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Quarter of online shoppers ‘more concerned about potential bargains than scams’
2 December 2020, 00:04
Some 25% of people believe bagging the cheapest bargain is the most important aspect of shopping online, above maintaining personal security.
One in four online shoppers are more concerned about getting a potential bargain than the risk of being scammed, a survey has found.
Some 25% of people believe bagging the cheapest bargain is the most important aspect of shopping online, above maintaining personal security, according to Nationwide Building Society.
The desire to get goods at rock-bottom prices, regardless of whether it could be a scam, appears to be particularly strong among younger people, with 35% of 16 to 24 year olds and 31% of those aged between 25 and 34 saying that bagging a bargain takes priority.
More than two in five (44%) people surveyed would risk buying something on a website or from a company that they have never heard of if it meant potentially getting a good deal.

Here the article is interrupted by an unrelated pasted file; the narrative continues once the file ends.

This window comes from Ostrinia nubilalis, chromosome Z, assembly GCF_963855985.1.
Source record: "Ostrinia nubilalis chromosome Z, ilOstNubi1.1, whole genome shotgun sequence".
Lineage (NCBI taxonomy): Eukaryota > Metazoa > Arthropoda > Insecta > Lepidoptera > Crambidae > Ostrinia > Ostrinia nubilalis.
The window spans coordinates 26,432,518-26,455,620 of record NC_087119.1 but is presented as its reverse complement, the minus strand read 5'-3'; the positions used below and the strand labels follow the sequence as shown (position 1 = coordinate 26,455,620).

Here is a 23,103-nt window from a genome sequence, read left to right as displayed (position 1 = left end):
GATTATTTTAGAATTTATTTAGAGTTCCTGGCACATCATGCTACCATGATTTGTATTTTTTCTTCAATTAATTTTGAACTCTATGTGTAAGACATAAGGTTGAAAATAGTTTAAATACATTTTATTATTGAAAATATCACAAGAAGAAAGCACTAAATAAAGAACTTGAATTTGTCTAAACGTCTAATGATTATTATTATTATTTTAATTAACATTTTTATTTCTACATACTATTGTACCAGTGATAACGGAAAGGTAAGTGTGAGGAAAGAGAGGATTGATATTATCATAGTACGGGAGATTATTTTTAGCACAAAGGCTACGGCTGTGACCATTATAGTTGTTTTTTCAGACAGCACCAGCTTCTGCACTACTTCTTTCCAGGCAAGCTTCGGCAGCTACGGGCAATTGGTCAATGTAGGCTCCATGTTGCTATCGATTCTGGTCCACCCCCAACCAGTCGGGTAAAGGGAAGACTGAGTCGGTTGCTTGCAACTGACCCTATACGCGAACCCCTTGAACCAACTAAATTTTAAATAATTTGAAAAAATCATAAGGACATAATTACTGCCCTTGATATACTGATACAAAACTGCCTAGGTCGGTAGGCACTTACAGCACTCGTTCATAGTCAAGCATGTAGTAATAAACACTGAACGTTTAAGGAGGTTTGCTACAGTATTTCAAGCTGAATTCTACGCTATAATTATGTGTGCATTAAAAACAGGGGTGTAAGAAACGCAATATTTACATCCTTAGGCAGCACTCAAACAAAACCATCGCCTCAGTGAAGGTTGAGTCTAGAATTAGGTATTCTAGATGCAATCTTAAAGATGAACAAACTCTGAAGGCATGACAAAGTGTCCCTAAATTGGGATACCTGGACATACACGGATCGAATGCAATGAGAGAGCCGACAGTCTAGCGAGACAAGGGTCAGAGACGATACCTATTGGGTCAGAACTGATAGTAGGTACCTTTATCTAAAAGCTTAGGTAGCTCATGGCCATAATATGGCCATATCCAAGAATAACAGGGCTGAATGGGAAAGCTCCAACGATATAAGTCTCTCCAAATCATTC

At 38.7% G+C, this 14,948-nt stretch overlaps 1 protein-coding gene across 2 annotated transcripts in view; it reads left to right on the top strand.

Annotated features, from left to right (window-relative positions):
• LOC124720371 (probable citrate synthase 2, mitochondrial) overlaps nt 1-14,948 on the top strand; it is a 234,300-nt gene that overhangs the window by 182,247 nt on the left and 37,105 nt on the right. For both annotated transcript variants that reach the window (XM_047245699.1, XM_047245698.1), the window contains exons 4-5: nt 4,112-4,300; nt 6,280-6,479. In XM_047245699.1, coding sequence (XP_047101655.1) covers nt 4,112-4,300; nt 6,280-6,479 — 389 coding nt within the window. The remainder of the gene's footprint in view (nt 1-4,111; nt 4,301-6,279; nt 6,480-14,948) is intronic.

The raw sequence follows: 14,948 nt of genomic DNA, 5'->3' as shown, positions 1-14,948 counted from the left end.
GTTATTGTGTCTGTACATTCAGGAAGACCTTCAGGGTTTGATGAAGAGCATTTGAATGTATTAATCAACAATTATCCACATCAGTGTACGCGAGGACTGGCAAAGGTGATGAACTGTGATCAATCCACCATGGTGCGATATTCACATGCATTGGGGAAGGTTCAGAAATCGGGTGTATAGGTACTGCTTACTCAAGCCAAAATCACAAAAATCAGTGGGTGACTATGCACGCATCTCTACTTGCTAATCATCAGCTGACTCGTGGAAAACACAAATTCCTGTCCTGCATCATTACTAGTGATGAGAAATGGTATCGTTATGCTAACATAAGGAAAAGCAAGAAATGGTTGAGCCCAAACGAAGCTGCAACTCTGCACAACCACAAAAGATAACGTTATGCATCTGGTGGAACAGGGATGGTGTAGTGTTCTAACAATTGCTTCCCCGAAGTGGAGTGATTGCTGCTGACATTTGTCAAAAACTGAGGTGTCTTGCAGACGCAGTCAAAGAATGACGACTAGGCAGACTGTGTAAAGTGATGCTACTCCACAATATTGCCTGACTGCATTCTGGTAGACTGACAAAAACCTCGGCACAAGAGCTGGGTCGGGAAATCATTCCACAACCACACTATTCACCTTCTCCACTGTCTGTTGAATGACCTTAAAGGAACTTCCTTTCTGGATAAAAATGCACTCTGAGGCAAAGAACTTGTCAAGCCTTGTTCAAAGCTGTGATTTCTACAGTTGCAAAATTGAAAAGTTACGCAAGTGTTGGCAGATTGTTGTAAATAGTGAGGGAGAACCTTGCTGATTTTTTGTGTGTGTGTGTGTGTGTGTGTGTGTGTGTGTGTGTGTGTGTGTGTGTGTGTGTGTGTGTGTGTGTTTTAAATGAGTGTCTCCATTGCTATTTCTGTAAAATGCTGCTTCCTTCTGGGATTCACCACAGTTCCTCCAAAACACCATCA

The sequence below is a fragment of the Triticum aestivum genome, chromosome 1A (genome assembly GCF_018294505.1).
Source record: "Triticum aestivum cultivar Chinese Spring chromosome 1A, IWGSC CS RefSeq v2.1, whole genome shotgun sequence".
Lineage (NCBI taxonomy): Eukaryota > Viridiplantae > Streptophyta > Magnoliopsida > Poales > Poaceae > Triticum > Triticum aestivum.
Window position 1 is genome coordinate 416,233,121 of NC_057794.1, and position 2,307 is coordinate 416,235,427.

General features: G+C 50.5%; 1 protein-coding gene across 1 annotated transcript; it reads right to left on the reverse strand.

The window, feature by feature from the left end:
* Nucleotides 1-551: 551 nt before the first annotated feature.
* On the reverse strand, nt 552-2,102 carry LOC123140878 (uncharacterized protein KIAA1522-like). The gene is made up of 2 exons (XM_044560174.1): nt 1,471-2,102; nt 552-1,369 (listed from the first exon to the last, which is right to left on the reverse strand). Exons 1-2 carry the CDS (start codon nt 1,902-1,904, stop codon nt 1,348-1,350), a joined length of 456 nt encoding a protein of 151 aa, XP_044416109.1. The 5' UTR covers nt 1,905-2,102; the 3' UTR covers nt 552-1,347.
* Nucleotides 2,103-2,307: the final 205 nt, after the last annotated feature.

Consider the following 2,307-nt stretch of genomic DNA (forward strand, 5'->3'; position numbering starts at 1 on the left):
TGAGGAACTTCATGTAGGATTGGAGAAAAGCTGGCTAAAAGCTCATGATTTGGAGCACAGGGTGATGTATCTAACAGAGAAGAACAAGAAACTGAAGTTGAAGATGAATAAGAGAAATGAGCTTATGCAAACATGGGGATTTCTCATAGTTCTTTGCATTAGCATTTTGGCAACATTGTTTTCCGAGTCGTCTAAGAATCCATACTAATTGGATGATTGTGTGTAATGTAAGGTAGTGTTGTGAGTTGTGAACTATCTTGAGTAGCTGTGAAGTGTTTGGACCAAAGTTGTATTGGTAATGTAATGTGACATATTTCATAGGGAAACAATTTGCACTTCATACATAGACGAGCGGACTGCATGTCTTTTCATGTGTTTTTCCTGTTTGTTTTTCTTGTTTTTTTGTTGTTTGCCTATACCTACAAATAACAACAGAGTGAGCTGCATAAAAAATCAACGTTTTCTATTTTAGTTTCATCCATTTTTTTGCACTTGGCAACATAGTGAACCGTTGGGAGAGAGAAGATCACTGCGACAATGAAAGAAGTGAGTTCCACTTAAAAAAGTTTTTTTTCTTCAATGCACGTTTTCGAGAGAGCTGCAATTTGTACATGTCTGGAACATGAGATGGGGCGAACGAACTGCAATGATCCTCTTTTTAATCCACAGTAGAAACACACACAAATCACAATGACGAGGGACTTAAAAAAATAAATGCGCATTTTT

Men are more likely to buy from an unknown website with around half (49%) saying this compared with 40% of women.
Shoppers were fairly evenly split when asked whether they worry about being scammed when buying online – 52% do and 48% do not.
Despite their eagerness to grab a bargain, it is younger people who worry more with 57% of 16 to 24 year olds and 61% of 25 to 34 year olds worrying, compared with 43% of people aged 55 and over.
Stuart Skinner, Nationwide’s economic crime director, said: “Anyone, young and old, can become a victim of a purchase scam because they can occur on any type of purchase, so it’s worrying to see from our research that some people prefer to bag a bargain rather than protect themselves from being a victim of a scam.”
He added: “It’s important to do your research before making that purchase and remember the adage that if it appears too good to be true then it often is.
“Straying from traditional shopping sites can bring additional risk, particularly when using social media.”
More than 2,000 online shoppers were surveyed in November.
Here are some tips from Nationwide to help avoid an online shopping scam:
– Search for the padlock icon in the browser search bar and do your research if you are unfamiliar with a website and check its contact details. There may also be independent reviews left online by other shoppers.
– How you pay can give you added protections: You may be able to claim your money back by using “chargeback” on debit cards or credit cards. For credit cards, you could also claim under Section 75 of the Consumer Credit Act which covers purchases of over £100.
– If possible, do not hand over money until the goods arrive.